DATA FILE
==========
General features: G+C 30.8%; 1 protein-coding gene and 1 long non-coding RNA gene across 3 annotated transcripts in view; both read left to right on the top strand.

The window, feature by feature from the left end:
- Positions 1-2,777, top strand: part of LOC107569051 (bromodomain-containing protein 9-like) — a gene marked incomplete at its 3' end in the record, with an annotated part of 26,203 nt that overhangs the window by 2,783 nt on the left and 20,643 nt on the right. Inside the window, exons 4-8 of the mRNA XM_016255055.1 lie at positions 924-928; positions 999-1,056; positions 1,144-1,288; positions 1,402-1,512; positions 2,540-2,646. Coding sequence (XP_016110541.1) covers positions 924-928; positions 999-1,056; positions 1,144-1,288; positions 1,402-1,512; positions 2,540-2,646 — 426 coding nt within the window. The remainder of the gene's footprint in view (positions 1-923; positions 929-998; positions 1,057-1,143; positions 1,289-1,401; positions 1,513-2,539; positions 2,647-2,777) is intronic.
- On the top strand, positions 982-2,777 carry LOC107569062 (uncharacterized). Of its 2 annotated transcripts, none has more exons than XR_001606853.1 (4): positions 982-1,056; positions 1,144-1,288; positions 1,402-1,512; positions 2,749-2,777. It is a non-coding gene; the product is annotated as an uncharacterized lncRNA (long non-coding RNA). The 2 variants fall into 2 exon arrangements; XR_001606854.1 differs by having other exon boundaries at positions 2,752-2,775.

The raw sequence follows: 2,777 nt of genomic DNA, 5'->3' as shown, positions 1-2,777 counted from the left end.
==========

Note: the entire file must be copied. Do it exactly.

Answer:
General features: G+C 30.8%; 1 protein-coding gene and 1 long non-coding RNA gene across 3 annotated transcripts in view; both read left to right on the top strand.

The window, feature by feature from the left end:
- Positions 1-2,777, top strand: part of LOC107569051 (bromodomain-containing protein 9-like) — a gene marked incomplete at its 3' end in the record, with an annotated part of 26,203 nt that overhangs the window by 2,783 nt on the left and 20,643 nt on the right. Inside the window, exons 4-8 of the mRNA XM_016255055.1 lie at positions 924-928; positions 999-1,056; positions 1,144-1,288; positions 1,402-1,512; positions 2,540-2,646. Coding sequence (XP_016110541.1) covers positions 924-928; positions 999-1,056; positions 1,144-1,288; positions 1,402-1,512; positions 2,540-2,646 — 426 coding nt within the window. The remainder of the gene's footprint in view (positions 1-923; positions 929-998; positions 1,057-1,143; positions 1,289-1,401; positions 1,513-2,539; positions 2,647-2,777) is intronic.
- On the top strand, positions 982-2,777 carry LOC107569062 (uncharacterized). Of its 2 annotated transcripts, none has more exons than XR_001606853.1 (4): positions 982-1,056; positions 1,144-1,288; positions 1,402-1,512; positions 2,749-2,777. It is a non-coding gene; the product is annotated as an uncharacterized lncRNA (long non-coding RNA). The 2 variants fall into 2 exon arrangements; XR_001606854.1 differs by having other exon boundaries at positions 2,752-2,775.

The raw sequence follows: 2,777 nt of genomic DNA, 5'->3' as shown, positions 1-2,777 counted from the left end.